How difficult was it to ride on ice for such a long journey?

“It was so hard I almost died! I had to push the motorcycle, day after day. It could take an hour to go one metre but then in the next hour I might go 10km. The schedule for those journeys could not be predicted at all and there is nothing as painful than a trip in -50ºC that you don’t know when it will end.”

Did you ever fall off your motorcycle?

“Rather than falling off the motorcycle, there were many times when I could not ride it at all due to the deep snow or because of big rocks all over the surface of the ice. Most of the time my trips to the Poles were just pure hell, pushing my motorcycle.”

How many hours did you ride for each day?

“In April, the sun in the Arctic is continuously above the horizon for 24 hours a day but I decided to divide my daily schedule into three parts. I spent eight hours riding my bike then I used the other eight hours for sleep and rest. The remaining eight hours were spent preparing for my trip in the morning or setting my tent up and preparing for rest at night. I tried to set a regular behaviour pattern.”

Did you know you were featured in the British TV show ‘Pole to Pole’ with Michael Palin in 1992?

“It was a great honour to be interviewed by Michael Palin for the Pole to Pole TV series. I felt pleasure that he has the same values in creating travels and romances as I have.”

Was riding up Mount Everest even more difficult than riding to the poles?

“It was a different type of difficulty. In the deep snows of the Arctic and Antarctica I had a very rough time because very often I could not ride due to the tyres being buried in the snow. On Mount Everest, where the oxygen concentration is low (it’s only 40% compared with normal oxygen concentration), the power of the motorcycle dropped to 40% as well. So I had a hard time lifting and pulling the weight of the motorcycle.”

You reached 19,701 feet on Everest. Is it possible to go much higher on a motorcycle?

“Above that point the rock face is sheer vertical. I repeatedly experienced fainting and collapsing. I tried to be calm and waited until my breathing got better each time while I kept pushing the motorcycle with full power in thin oxygen until that point.

“I even had to resort to pushing the motorcycle to the upper part of the mountain, like I did at the Poles. Eventually I told myself “I have worked hard enough. I will forgive myself for stopping here.” I finished at 19,701 feet. I may have gone a little more.”

What was the hardest part about riding up Everest?

“The most difficult thing was just to keep riding towards the top of the mountain while maintaining the motivation to continually overcome altitude sickness and decreased physical strength. Since we knew from the outset that I could never actually reach the summit of Everest on a motorcycle, it was an adventure of fighting with myself and constantly asking myself “When will you put an end to the challenge?””

Why did you choose a Honda TLR trials bike for your Everest trip?

“Because it was very light and the body was extremely slim and also because it had a quieter exhaust sound than the two-stroke TLR.”

Is there anywhere you would still like to conquer on a motorcycle?

“The next goal is to ride on the moon on a motorcycle! At first I was just a boy who liked motorcycles very much, then I started thinking “Why do I like motorcycles?” I learned that the answer is this: the attractiveness of the motorcycle is the attraction of nature. In order to see such attractive nature, I rode my motorcycle to the horizon all over the world and my slogan was always ‘Shoot for the Horizon!’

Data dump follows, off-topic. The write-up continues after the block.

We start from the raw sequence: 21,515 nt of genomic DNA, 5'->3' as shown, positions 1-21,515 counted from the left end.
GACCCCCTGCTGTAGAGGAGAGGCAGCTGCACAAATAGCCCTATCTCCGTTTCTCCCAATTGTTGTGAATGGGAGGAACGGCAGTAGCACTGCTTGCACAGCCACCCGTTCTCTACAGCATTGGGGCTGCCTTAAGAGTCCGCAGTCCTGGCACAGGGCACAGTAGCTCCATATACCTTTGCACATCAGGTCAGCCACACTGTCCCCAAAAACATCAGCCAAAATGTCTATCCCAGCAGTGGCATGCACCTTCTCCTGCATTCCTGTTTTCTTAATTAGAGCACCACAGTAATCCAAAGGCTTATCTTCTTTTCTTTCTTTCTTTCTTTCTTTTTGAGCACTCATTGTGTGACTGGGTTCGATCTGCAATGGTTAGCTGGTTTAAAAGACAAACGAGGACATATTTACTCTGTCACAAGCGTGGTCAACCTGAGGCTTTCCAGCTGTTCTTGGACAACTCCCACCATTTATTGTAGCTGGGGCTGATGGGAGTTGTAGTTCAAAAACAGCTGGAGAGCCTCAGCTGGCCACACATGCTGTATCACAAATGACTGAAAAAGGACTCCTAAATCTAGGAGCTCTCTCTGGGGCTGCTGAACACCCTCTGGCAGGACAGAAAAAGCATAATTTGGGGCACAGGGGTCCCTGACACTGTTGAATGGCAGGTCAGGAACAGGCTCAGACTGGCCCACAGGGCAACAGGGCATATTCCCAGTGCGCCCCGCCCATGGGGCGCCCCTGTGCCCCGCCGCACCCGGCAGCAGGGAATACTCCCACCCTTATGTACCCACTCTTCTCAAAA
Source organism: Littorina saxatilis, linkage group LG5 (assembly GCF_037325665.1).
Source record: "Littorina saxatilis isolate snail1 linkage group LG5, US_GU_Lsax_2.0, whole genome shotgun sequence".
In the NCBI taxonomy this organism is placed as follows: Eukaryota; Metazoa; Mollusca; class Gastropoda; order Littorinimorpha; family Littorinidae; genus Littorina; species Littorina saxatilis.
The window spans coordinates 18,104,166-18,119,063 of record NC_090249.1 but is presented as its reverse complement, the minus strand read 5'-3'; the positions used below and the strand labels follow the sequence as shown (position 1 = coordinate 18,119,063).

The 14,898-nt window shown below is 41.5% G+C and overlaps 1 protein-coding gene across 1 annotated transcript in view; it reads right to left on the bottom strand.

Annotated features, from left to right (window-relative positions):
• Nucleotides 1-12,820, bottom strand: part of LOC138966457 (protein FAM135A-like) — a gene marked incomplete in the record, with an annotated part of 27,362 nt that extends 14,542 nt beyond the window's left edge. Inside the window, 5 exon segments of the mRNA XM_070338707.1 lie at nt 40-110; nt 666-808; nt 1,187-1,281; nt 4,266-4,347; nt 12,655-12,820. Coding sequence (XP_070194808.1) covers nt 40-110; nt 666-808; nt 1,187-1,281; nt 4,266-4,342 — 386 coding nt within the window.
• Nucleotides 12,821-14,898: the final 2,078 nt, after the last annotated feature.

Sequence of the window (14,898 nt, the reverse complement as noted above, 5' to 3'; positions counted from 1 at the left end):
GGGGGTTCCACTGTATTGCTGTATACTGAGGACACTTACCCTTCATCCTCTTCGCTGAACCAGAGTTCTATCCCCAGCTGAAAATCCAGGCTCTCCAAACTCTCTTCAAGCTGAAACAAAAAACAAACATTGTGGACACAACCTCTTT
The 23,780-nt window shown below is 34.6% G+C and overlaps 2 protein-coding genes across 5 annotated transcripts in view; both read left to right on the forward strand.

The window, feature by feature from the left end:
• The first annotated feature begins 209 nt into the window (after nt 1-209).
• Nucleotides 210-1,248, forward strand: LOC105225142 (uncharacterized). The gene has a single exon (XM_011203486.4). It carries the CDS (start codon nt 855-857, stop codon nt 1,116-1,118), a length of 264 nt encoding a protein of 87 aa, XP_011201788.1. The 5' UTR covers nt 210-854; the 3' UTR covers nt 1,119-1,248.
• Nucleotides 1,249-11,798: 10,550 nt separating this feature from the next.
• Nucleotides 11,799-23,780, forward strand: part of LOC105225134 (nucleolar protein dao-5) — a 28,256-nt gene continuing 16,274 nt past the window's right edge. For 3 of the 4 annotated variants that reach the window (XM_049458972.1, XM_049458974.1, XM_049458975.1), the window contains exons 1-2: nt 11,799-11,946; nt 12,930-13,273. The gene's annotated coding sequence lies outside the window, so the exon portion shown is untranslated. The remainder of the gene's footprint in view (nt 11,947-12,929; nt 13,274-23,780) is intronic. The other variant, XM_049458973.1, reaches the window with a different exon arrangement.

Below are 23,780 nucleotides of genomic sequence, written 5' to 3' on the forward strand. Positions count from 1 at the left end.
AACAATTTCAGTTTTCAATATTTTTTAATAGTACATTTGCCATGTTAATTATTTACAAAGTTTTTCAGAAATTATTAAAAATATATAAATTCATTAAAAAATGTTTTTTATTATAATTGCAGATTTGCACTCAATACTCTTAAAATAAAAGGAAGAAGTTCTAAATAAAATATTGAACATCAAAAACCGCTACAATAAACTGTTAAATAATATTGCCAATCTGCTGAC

“The Sahara Desert was wonderful, especially as I could see 360 degrees of horizon view, but I wanted to explore the ultimate horizons. It took five years to stand on both the North Pole and the South Pole where all horizons intersect at a single point. I could see only north from the South Pole and I could see only south from the North Pole.

“By the way, ordinary time does not exist at the Poles because all the international datelines converge there. At the Poles I had reached two points on the surface of the Earth that are ‘sphere surfaces’ so they’re different from a simple horizon and I thought to myself ‘The North and South Poles are the terminal stations of my motorcycle adventure.’

“Immediately afterwards I started to think that I would like to see the whole spherical body of the Earth in its entirety and, since then, I have dreamed about going to the moon with a motorcycle. The human imagination, and dreams, are eternal.”

Can you still ride now or is your leg too badly injured?

“I can’t ride as well as before because my left knee and ankle are disabled and don’t bend well and my feet can’t rest in the usual position. Even though I competed in the Baja 1000 mile race in America last year and the year before, my physical challenge is still ongoing. But I’m planning to participate in the Dakar Rally next year.”

What bike do you ride now?

“I currently own about 20 motorcycles but my favourite is my Yamaha WR450.”

Does riding on a normal road feel very boring to you now after all your adventures?

“As long as I head to a place with a dream then I enjoy riding motorcycles anywhere. It is the best feeling – to run like the wind!”

How do you spend your time now and where do you live?

“I run my own company in Tokyo and work on social contribution activities and new adventure lines throughout the year. I also manage a non-profit organization called Chikyu-Genkimura. In January 2019 or 2020, I have a huge adventure project where we will gather people with disabilities from all over the world and take them to the South Pole with ice sledges. Recently, I just built a house on the hill of my home town in Yamanashi prefecture. I often spend time there with my family.”

Which of your achievements on a motorcycle are you most proud of?

“To be honest, they all rank about the same but I would say the trips to the North and South Poles are my greatest memories.”

Stuart Barker

By Stuart Barker